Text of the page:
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Tony Parker is finally getting the respect he deserves.
1. Tony Parker, San Antonio Spurs
Tony Parker will eventually earn the respect he deserves—whether he cares or not.
Earlier this month, in the media conference following Game 3 against the Golden State Warriors, I asked the San Antonio Spurs point guard what he thought about the emerging stardom of Stephen Curry; it must have fired him up as a competitor, right?
Parker didn't blink, perhaps because he's a keen fibber with public relations sense, or he's a guy who's simply driven by titles and his coach.
“I don't really pay attention to the top-five point guard [lists]; they always forget about me anyway,” Parker responded.
“It doesn't matter to me anymore, seriously I play for the city of San Antonio, for the Spurs, all our fans, Coach Pop, my teammates. That's what makes me go."
Whether he cares or not, though, Parker led the Spurs to eliminating Curry and the Warriors. He is now the best point guard remaining in the 2013 NBA playoffs.
Parker gets lost in the veteran shuffle that also includes Tim Duncan and Manu Ginobili. But at just 31 years old, Parker already has three titles and an NBA Finals Most Valuable Player award.
None of the remaining point guards this postseason score as much (22.2 points) or as efficiently (46.5 percent) as Parker. His ability to break down defenses from the midfloor and draw help opens up the perimeter. Because of this, and the nature of the Spurs offense, he also collects plenty of hockey assists from the extra pass initially created by Parker.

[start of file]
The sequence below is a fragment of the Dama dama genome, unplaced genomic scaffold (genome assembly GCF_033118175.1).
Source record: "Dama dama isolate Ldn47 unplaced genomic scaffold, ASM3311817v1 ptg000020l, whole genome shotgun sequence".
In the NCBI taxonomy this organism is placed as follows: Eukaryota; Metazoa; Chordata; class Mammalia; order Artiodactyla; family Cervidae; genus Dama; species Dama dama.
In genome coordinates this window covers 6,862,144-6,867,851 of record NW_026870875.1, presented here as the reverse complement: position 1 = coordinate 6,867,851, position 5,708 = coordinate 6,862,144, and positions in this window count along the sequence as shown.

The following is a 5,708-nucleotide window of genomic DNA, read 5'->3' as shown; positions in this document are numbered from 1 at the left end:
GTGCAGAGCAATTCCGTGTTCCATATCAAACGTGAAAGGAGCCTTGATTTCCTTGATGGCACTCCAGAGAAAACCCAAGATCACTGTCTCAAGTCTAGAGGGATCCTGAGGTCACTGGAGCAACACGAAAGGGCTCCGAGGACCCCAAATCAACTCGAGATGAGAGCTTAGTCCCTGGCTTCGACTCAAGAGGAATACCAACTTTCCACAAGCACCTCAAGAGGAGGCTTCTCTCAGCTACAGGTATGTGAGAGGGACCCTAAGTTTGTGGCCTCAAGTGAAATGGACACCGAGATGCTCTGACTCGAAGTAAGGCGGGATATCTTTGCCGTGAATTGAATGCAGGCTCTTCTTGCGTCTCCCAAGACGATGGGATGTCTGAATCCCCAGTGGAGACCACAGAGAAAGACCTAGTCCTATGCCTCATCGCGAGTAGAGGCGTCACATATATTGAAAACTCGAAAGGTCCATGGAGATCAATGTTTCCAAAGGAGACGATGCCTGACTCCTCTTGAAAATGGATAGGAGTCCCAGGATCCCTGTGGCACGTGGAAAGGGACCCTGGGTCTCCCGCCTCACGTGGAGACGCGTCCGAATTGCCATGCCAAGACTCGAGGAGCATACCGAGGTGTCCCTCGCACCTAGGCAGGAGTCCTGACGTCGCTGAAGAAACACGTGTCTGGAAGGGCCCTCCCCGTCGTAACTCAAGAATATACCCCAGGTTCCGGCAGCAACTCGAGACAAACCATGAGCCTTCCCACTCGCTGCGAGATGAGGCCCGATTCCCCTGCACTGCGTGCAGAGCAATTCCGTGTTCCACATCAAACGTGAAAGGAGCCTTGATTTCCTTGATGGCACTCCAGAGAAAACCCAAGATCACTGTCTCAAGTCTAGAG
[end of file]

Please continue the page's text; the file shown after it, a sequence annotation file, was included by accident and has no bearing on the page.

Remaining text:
No remaining point guard is more dangerous offensively than Parker.
2. Mike Conley, Memphis Grizzlies
Mike Conley earned a respect that will never extend to Parker, as the Memphis point guard earned NBA All-Defense honors in the regular season. He continues to defend well this postseason.
Conley is also proving his value as the perimeter threat of a Grizzlies team with a sturdy interior. He has moved the Grizzlies through the first two rounds, including a matchup against Chris Paul.
Conely's shooting percentage of 38.7 percent this postseason and 28.6 from three-point range drops him below Parker, though. Still, the 25-year-old Conley is averaging 17.3 points, 7.7 assists and 4.8 rebounds. He's also averaging 1.6 steals.
3. George Hill, Indiana Pacers
George Hill is bringing a new element to the podium. When the Indiana Pacers point guard got in front of a mic along with his starting teammates to address media prior to the Eastern Conference Finals, he had one message: "Follow me on Twitter."
So, he isn't shy.
The 27-year-old is playing for his hometown Pacers, and he has averaged 15.6 points and 4.4 assists per game this postseason. His length as a defender contributes to the Pacers' defensive strength.
Like Conley, and perhaps the rest of Indiana's perimeter, Hill needs to increase his shooting percentage higher than its current 40.9 percent mark if the Pacers can pull off an upset against the Heat.
4. Mario Chalmers, Miami Heat
It's fair to say that Mario Chalmers is the least effective point guard remaining this postseason. Ultimately, when you play alongside LeBron James and Dwyane Wade, there's limited opportunities somewhere.
It isn't to say that Chalmers is ineffective, but his role is the most curbed. Chalmers is taking 2.6-of-6.1 (41.8 percent) shot attempts per game and averages 4.4 assists.